If it works on your computer that’s great, go ahead and use the Power DeWise lav mic. It’s cheap and sounds good.
However, when it comes to recording with a webcam or voiceovers at your PC, I would always recommend a plug & play USB microphone, especially if you are not technically minded.
A USB mic is not going to be as discrete as a lavalier microphone. However, you might not worry about having a microphone seen in the shot. YouTube vloggers frequently have large condenser microphones visible in the shot, either on a tabletop mic stand, an adjustable boom arm, or a suspended cord type mount. However, I often feel it’s a case of them building up their credibility by having a serious piece of studio equipment on display.
Two very affordable desktop USB microphones are the NASUM USB microphone and the Fifine K669B Condenser USB microphone. If you want to jump to a higher quality USB microphone you might wish to go for a Blue Yeti.
At the lower end of the price range, I found the NASUM USB Microphone on Amazon.
I have bought the NASUM USB mic and the Blue Yeti. The cheaper mic I use when directing professional voiceover artists during remote recording sessions, but because the sound quality is much better than I expected, I have used it to record my voice for screen capture “How-To” videos. The Blue Yeti is mounted on a boom arm support in my voice booth and used to record better quality voiceovers.
The Blue Yeti is a microphone you could invest in right at the start of your YouTube career and still be using it when you upgrade your camera and lights.
Last update on 2022-06-24 / Affiliate links / Images from Amazon Product Advertising API
My recommendation is the Blue Yeti, it’s the number 1 premium USB microphone.
The Blue Yeti is a Plug’n’Play mic, so it just works on any PC or Mac, without the need for special drivers. Just calibrate it with your operating system and you’re ready to start recording or streaming.
The Blue Yeti has a three-capsule array making it possible to select different polar pickup patterns (cardioid, omnidirectional, bidirectional, and stereo). Cardioid will probably be your preferred choice since it will allow you to preferentially record your voice rather than ambient noise to the side and rear of the microphone.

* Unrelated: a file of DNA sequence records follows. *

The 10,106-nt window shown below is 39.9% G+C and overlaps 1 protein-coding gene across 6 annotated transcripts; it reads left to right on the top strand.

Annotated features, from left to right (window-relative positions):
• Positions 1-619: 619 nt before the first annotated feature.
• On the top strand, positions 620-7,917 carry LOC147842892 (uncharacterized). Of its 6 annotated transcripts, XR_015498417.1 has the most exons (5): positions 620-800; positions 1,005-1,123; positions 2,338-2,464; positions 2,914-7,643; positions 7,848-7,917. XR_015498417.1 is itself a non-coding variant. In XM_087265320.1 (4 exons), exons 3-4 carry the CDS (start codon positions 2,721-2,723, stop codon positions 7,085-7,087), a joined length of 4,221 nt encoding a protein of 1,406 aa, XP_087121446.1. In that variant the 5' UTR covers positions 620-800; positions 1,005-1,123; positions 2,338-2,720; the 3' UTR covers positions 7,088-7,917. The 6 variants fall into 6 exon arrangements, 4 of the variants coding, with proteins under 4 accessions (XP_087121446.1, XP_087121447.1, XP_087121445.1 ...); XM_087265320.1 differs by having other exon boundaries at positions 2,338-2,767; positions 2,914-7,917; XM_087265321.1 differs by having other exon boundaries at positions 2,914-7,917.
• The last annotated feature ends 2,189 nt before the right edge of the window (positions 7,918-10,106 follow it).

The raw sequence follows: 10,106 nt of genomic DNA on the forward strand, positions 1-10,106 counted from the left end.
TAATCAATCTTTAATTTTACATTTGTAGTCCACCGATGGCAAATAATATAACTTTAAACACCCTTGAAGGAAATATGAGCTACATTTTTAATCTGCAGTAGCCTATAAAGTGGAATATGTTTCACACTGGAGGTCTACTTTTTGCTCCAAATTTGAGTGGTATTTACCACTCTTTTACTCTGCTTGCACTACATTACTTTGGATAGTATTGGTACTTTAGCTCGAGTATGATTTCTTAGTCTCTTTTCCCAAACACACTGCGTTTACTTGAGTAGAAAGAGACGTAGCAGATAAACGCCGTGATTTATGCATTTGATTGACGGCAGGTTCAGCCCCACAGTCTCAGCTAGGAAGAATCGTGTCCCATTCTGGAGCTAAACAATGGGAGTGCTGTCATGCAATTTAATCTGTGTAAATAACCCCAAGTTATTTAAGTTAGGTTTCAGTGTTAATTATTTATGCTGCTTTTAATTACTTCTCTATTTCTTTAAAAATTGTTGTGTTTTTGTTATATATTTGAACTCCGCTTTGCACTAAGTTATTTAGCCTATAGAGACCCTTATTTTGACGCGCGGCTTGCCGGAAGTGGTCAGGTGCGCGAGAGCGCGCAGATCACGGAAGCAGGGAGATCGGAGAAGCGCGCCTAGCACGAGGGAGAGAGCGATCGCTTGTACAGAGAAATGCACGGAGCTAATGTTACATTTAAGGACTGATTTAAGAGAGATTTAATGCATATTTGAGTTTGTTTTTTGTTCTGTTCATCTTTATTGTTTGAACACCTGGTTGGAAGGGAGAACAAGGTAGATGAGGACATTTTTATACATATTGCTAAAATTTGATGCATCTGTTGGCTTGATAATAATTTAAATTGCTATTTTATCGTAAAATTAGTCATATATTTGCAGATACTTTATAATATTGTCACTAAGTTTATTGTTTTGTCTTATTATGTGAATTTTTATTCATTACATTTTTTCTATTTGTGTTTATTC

The base of the microphone has a USB socket and a 3.5mm headphone socket. The body has audio controls for headphone volume, pattern selection, mute, and microphone gain. Using the controls allows you to easily balance your voice against any background sounds playing on your PC or Mac.
Although you can buy USB microphones that are cheaper than the Blue Yeti, you can keep on using this mic as you upgrade your other YouTube studio equipment.
The Yeti is a side-address microphone. Meaning you speak from the side of the mic and not into the end. Speak from the same side as the Blue logo.
Compared to the Power DeWise Lav Mic and the NASUM USB mic the Blue Yeti is a bit of a heavyweight. The mic comes in at 1.2 lbs (.55 kg) and the stand is another 2.2 lbs (1 kg). It also has a better frequency response of 20Hz – 20kHz.
The Blue Yeti technical specs include:
- Capsules: 3x 14mm condenser capsules
- Polar Patterns: Cardioid, Bidirectional, Omnidirectional, Stereo
- Operating voltage: 5V
- Current: 150mA
- Frequency Response: 20Hz – 20kHz
- Sample Rate: 48 kHz
- Max SPL: 120dB (THD: 0.5% 1kHz)
- Gain control
- Mute button
- Zero-latency headphone output
- Windows 7, 8.1, or 10 (USB 1.1/2.0/3.0)
- macOS 10.10 or higher (USB 1.1/2.0/3.0)
For more information on the microphone download the Yeti manual from this Blue Microphone web page.
Now that we have made sure you can record good video and sound, we need to make sure your image is the best it can be by avoiding camera shake.